Well, the implementation in Italy and in the UK have been really different, and I have chosen these two countries because they are both EU countries, but it’s a good way to show how it’s difficult and different implementing legal tools from a system to another one. Italy has adopted compliance programs in 2001 for regulating its corporate criminal liability, but the Italian implementation of the model has substantially failed, because several reasons. The legal tools for supporting the model, such as the code of conduct for the training programs, have been poorly realized in the Italian framework, and many Italian corporations have just copied the standard compliance and ethics program without adapting them to their specific needs, and last, the list of criminal conducts that the corporations have to avoid is really too extended. As a consequence, corporations cannot really focus on the white-collar crimes to prevent, such as corruption, and so the deterrence effect is really low in Italy. Lastly, the model has not been used by awarding authorities to stimulate governmental contractors’ reliability. They have been totally ineffective in promoting the integrity in public procurement.

So in your view, what should have been changed in the transposition from the USA to Italy?

Well I think what we should do is linking more criminal law, public procurement law and administrative law - this would be really a good step in promoting integrity in public contracts, if each kind of contractor will be proven and tested by its integrity within the supply chain, and with its commitment to integrity.

It’s really notorious that all the Italian corporations really have great problems with managing integrity within themselves, and training its employees to towards ethics and compliance with the law. By a legal point of view, as I say, the Italian model is really complicated because it is referred to such a kind of not-criminal liability of the corporation, because there is, after all, the criminal law principles that a corporation cannot be sanctioned by criminal sanctions, but must be sanctioned otherwise. This really shows that the legal principles can hinder the effectiveness of compliance programs. As I see, otherwise, as we were mentioning, the UK government has implemented the same tool in a really effective way, because they did not stick on with really difficult transposition of such kind of corporate liability. They have just set up a new, completely new criminal law provision that is the “failure to prevent bribery”. If a crime is committed within a corporation, the corporation is sanctioned just for having failed to prevent a crime, such as bribery, within themselves. This has been done within the Bribery Act of 2010 that has been considered the most advanced legal tool in fighting corruption, and the United Kingdom government have done really well, because it has also stimulate the corporation to commit themselves towards integrity, for example promoting the whistleblowing against other corporations or promoting the self-reporting during criminal trial. All this stuff does not exist in Italy, because we move in another, totally different criminal law context, which does not allow this kind of cooperation among corporation and public authorities. The overall approach in Italy is really bureaucratic, it’s really rigid, while in the United Kingdom, as I’ve seen, as I’ve studied, it’s really flexible and proactive, and it really helps to ensure integrity within the public and private relationships.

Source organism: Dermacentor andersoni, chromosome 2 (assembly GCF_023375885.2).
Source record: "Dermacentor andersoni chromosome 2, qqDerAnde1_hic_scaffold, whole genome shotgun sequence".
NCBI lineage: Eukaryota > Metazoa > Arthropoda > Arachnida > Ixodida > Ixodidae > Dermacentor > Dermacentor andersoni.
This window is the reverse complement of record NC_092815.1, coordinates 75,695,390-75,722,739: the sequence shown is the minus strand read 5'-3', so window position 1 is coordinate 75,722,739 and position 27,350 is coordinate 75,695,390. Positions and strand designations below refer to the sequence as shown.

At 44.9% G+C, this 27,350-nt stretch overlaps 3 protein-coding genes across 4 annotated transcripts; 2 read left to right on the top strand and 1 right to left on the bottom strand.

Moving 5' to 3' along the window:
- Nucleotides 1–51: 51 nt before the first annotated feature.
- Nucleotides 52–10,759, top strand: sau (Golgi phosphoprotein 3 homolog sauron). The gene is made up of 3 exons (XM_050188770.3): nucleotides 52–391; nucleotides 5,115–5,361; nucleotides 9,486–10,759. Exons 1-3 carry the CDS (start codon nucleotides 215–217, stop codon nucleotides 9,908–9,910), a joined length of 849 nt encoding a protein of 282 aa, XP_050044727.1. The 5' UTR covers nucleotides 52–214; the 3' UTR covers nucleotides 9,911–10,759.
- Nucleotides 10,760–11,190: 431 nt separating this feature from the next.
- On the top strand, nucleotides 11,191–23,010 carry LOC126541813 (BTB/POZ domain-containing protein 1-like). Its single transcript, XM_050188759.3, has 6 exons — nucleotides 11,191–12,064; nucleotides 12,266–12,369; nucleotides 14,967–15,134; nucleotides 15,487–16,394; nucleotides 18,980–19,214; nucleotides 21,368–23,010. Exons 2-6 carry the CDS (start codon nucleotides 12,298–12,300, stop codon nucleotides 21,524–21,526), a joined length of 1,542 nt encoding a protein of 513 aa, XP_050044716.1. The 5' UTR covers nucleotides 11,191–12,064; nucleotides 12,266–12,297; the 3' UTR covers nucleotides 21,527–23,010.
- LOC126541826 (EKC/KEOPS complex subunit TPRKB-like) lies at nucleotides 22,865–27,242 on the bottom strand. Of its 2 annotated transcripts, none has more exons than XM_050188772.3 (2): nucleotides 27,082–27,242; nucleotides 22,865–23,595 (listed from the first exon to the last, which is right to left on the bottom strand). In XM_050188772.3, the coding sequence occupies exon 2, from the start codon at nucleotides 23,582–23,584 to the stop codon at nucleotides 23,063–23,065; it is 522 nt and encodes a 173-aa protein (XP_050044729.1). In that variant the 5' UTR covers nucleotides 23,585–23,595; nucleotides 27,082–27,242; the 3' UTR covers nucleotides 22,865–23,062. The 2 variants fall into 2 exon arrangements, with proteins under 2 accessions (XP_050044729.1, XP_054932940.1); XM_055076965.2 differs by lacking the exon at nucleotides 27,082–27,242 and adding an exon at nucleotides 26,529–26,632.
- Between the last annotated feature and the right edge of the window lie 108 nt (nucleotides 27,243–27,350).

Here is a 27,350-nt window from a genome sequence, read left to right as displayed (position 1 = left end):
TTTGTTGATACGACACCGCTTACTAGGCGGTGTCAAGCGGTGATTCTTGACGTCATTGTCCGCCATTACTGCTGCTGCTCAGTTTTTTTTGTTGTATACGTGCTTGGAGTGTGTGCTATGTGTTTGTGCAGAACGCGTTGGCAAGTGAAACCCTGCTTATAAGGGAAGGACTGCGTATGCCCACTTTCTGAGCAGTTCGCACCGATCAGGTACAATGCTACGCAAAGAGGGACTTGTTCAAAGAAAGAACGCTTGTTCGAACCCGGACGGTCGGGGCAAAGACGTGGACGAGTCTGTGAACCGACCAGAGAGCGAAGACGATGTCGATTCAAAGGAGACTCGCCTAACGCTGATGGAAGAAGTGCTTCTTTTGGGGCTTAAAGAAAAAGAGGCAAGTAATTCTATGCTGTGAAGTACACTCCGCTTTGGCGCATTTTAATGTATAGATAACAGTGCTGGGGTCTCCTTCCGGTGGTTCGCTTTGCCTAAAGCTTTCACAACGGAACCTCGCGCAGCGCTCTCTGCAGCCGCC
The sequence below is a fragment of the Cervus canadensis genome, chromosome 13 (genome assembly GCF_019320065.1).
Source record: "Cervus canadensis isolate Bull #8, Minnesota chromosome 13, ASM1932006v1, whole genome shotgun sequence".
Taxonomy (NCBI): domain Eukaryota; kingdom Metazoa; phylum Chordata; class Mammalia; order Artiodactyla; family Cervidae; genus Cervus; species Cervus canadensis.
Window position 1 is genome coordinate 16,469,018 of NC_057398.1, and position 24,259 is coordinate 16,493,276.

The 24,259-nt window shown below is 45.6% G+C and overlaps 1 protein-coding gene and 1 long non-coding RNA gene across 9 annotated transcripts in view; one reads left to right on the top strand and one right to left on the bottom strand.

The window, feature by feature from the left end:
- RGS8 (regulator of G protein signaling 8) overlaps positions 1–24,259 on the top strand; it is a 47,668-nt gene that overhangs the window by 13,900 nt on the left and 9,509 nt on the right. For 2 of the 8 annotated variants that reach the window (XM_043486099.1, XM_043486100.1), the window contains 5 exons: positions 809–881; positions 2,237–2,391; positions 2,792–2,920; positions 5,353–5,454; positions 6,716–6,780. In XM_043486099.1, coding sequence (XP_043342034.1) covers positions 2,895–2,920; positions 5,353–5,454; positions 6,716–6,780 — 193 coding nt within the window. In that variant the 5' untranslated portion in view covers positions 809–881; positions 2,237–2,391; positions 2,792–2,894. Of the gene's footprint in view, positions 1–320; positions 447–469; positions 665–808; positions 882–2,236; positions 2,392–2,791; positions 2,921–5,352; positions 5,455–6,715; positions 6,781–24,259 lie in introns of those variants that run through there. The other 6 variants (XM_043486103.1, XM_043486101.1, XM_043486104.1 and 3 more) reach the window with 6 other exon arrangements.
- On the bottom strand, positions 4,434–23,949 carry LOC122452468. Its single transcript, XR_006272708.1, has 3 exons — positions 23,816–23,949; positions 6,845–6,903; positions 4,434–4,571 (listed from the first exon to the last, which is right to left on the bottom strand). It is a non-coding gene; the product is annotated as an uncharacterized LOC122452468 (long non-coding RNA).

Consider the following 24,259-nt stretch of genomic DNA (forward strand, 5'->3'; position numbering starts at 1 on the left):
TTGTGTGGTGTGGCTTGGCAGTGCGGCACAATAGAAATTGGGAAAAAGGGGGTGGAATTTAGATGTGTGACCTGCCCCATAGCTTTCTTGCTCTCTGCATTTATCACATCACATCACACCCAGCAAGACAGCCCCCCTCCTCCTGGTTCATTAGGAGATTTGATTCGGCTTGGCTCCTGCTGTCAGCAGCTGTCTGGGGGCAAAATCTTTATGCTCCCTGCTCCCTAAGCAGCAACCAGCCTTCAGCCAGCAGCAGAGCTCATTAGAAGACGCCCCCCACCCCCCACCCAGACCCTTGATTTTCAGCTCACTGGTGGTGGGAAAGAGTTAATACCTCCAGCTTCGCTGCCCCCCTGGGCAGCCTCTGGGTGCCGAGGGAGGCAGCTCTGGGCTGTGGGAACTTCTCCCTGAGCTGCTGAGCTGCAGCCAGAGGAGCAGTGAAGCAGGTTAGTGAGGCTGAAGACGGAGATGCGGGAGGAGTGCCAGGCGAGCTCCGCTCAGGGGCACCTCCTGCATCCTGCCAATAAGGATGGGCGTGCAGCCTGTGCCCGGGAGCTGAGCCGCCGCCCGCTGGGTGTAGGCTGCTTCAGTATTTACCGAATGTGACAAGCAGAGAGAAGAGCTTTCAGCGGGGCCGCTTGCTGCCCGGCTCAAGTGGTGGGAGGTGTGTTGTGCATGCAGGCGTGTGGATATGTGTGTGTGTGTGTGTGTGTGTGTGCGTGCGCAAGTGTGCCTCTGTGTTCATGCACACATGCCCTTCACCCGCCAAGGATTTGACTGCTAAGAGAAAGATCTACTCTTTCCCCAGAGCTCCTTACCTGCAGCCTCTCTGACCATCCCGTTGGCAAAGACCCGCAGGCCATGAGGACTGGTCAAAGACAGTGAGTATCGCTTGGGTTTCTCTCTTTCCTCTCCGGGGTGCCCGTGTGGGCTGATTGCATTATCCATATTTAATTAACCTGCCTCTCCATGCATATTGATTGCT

My question will then be, if that is the case, how can you be sure that the UK model would work in Italy well, when the American one didn’t?

 This is a really good question. Well, I think that the path, which at this point will be operating at the EU level, should be settled while implementing the new EU Directive on public procurement. We know that corruption is a really important point, as everybody has noticed, within the directive, because as we say at Article 57, we see corruption as a ground for exclusion, it could be considered corruption according to the national law of the tenderer, rather than the national law of the awarding authority, rather than the EU directive, the notion of corruption in directives on internal security, or according to EU convention against corruption. So the focus on corruption is really high. As I see, Article 57 could represent a step for all the awarding authorities in all Europe to evaluate corruption. So commitment to integrity for the corporations, no matter what the legal framework is at the basis of the national legal system. By operating at the EU-level the awarding authority, they can decide themselves if the corporation has effectively implemented a compliance program, if they have effectively committed towards integrity.